You have been exhausted since 2pm (if not earlier)… you get home from work, make dinner, slip into pjs and binge watch some Netflix. You go to lay down and the room is silent. Your brain switches from fog to all cylinders go… You become frustrated in your body and every time you begin to relax, another thought appears. You may try getting up, defusing oils, reading and even getting some warm milk. Around 3am you fall asleep and your alarm goes off at 6am. And you do it again the next day…
What’s really going on here? It can be labeled as many things – anxiety, worry, depression, grief, adjusting… To be honest, the label doesn’t solve the underlying problem or the thought process. The label certainly doesn’t help you return to balance.
As a society, we move fast. We “check out” when we need a mental break. Unfortunately, we are not well trained in observing our own thoughts. We expect that we solve problems at work, create new ideas, work as a team, focus on the physical and mental challenges that are part of our work day. That is acceptable expended energy. What about the energy we put into calming our own concerns, pains, and challenges?
Many things may keep us up at night. Some folks have insomnia… or a snoring partner… or restless leg syndrome. The rest of us don’t. Here are some tips on attending to those pesky ruminating thoughts so YOU can get a good nights sleep.
- Learn about the content of your rumination – Many times we become so frustrated that we are distracted from the thoughts that are keeping us awake. Keep paper and pen by the bed so when the thoughts come, you can write down the thought pattern. Another benefit to this is that you no longer have to remember what you are concerned about… it’s now outside your body on the paper and you can deal with it at another time when you have more clarity.
- Create a mental STOP – This can be a visual stop sign, verbally saying “stop,” or writing the word “stop” when you recognize your thoughts are circulating back to a topic. When the thoughts continue to spiral, it can become overwhelming. You really do have a choice to continue the pattern or putting an end to it. Which do you choose? When do you decide to switch gears? You can do it.
- Prepare for rest by using positive thoughts or imagery – This can be done in a number of ways. Gratitude is an excellent way to prepare for a good night’s sleep. Writing or simply remembering things that went well that day prepare your mind to be pleasant or calm. Looking at photographs on your phone or a photo album provide imagery of a happy day, beautiful scene or an important moment relaxes your mind and body. The power of suggestion will also bring forth some lovely dreams.
- Unplug or power down – A couple hours before sleep, it’s important to reduce electronics use. Set a clear time to stop looking at your phone, computer and tv and stick to it. The electronic visuals keep the brain active and you’re trying to wind down for rest.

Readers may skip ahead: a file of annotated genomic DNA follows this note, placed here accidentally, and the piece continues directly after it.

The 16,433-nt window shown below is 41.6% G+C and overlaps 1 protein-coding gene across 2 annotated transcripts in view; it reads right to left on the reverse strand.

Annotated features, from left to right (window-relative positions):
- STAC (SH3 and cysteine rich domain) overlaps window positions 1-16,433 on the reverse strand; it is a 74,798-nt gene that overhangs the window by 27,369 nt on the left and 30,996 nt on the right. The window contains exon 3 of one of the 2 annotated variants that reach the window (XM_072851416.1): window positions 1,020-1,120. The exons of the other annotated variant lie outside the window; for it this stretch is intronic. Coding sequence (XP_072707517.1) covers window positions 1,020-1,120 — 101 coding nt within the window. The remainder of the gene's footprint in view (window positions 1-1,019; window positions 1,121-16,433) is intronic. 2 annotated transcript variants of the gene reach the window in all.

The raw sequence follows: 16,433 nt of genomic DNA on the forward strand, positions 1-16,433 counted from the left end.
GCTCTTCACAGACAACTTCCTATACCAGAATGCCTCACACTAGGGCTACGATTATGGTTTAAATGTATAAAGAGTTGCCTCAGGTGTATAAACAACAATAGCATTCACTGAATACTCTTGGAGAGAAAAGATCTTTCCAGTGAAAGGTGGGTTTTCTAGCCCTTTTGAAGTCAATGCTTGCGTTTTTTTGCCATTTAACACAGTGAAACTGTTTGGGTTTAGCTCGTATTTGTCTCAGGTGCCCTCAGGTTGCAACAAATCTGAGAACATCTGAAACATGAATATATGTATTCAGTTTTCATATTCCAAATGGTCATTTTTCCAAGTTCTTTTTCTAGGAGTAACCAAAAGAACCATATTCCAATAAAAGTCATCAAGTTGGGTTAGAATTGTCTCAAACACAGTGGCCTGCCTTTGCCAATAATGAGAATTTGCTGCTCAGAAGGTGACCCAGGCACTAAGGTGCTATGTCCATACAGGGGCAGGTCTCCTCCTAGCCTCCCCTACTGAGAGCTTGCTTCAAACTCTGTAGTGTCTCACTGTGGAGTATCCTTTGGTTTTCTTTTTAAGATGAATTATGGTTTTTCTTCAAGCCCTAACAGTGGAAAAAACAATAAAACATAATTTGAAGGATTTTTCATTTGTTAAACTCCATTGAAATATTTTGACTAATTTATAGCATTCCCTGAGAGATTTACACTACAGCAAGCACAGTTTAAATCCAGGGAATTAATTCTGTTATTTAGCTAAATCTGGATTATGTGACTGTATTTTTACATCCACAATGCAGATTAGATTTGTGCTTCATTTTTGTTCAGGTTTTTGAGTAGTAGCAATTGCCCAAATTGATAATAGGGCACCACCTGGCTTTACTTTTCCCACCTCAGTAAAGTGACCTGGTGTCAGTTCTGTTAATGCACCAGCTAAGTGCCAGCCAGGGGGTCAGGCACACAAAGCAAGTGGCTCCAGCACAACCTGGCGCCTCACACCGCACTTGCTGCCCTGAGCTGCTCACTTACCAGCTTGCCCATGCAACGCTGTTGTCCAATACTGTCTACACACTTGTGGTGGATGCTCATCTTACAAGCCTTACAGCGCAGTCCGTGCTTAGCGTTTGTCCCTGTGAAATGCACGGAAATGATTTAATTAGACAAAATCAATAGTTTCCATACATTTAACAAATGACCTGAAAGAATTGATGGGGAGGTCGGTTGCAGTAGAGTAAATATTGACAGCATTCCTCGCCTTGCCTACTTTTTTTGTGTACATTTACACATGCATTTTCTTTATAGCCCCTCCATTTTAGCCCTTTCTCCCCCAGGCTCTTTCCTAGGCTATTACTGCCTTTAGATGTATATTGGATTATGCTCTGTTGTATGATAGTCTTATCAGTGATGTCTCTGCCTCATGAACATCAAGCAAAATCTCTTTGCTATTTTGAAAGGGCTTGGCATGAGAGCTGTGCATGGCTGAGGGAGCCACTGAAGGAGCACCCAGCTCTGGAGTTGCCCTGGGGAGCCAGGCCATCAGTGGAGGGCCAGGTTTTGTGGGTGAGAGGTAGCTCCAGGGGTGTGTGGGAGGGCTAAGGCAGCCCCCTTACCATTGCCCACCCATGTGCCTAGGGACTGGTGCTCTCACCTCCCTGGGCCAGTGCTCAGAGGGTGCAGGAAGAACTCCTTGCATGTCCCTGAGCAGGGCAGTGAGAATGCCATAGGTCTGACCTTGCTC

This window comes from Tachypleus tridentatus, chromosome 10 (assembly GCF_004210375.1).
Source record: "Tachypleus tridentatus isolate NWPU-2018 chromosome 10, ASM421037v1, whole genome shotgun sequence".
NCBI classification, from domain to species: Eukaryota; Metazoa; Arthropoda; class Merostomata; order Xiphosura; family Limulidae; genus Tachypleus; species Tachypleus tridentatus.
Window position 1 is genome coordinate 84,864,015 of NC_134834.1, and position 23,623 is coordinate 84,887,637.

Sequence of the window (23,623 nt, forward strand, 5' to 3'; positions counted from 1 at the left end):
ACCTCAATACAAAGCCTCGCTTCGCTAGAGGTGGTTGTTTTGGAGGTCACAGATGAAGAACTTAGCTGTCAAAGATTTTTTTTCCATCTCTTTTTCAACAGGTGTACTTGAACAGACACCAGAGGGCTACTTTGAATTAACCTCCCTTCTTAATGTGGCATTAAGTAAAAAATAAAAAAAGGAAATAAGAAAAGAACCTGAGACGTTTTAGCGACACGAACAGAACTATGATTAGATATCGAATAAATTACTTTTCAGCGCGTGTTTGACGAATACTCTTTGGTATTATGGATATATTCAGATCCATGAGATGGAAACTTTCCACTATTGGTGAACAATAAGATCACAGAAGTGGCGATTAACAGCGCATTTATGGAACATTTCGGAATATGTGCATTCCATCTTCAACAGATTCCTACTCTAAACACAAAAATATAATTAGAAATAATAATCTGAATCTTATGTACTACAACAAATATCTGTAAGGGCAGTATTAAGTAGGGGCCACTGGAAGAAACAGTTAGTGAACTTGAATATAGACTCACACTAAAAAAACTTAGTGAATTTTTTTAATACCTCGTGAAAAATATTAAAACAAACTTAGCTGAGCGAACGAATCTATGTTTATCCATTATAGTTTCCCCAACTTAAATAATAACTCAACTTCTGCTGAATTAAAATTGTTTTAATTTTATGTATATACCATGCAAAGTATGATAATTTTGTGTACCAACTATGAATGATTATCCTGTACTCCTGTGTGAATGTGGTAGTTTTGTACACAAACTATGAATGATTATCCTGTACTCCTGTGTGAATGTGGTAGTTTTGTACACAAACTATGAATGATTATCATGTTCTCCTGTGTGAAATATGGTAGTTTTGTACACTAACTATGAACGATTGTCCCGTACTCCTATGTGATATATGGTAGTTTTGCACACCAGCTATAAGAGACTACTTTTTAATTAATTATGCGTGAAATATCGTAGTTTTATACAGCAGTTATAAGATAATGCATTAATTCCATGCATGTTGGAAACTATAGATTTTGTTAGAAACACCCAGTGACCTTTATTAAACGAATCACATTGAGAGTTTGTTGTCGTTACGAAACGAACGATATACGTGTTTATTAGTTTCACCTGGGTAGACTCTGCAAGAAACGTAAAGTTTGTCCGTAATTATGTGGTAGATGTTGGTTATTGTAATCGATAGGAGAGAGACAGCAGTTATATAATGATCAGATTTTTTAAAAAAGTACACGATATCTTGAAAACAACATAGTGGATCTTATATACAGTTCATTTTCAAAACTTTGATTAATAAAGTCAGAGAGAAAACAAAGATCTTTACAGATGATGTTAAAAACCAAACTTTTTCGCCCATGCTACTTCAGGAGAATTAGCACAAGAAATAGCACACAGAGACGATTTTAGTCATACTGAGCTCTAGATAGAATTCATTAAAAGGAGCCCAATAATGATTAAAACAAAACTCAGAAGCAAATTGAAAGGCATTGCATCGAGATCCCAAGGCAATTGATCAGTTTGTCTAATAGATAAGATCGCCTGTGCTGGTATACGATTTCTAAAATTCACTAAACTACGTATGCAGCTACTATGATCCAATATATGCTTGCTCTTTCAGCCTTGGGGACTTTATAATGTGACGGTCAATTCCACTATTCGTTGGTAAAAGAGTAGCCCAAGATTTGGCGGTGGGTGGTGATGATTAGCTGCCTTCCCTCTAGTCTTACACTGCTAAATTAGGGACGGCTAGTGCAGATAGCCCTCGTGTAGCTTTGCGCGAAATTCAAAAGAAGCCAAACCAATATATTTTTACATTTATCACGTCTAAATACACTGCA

- Be open to trying new things to find what works for you – It took me years to figure out that I need to have humor at the end of my day – I need to laugh. Laughter oxygenates the body, relaxes the muscles and overall feels good. In the winter months, I do body scans to warm up because I’m cold at night. I love defusing certain essential oils at bedtime. You may enjoy deep breathing or meditation or certain sounds to help you. I’ve even done thought changing activities like identifying college mascots as I go through the alphabet (I skip if I don’t know…) A-? B-Bulldog C-Cam the Ram D-Duck E- Eddie the Eagle… and so on… Every night can be different. Create a list of ideas that work for you and try them out.
- Expected sleep help reminders – This article wouldn’t be complete if I didn’t reference the over-recommended tips to help you sleep. The reason I still include these is because you may be falling into some habits as you become more sleep deprived. We all know that caffeine intake later in the day may impact your ability to fall asleep – pay attention to how much and how late you are having coffee, tea or soda. Also, alcohol or cigarettes use will impact your ability to fall asleep and quality of sleep. Eating a balanced diet and not eating too late is helpful. Getting some exercise in the day – simply walking helps to calm the body and mind. If you use medications, supplements or essential oils, pay attention to an elevated energy component or effect. Obviously speak to your doctor about adjusting your medication schedule if you suspect that may be an issue.
Your thoughts are so important and the concerns that keep you up at night are needing your attention. Taking back control and addressing these issues during the day will give you more opportunity for more restful nights. Wishing you some well deserved rest, my friends. Calm you minds and your bodies and the dreams will come.
If you find yourself in need of further exploring your ruminating thoughts, a counselor is a great resource to help you through. Sometimes a little outside reflection and support can help tremendously. Chartreuse Center provides specialized support for fertility, infertility, perinatal and grief concerns. Learn more about how Chartreuse Center can be a support for you at www.chartreusecenter.com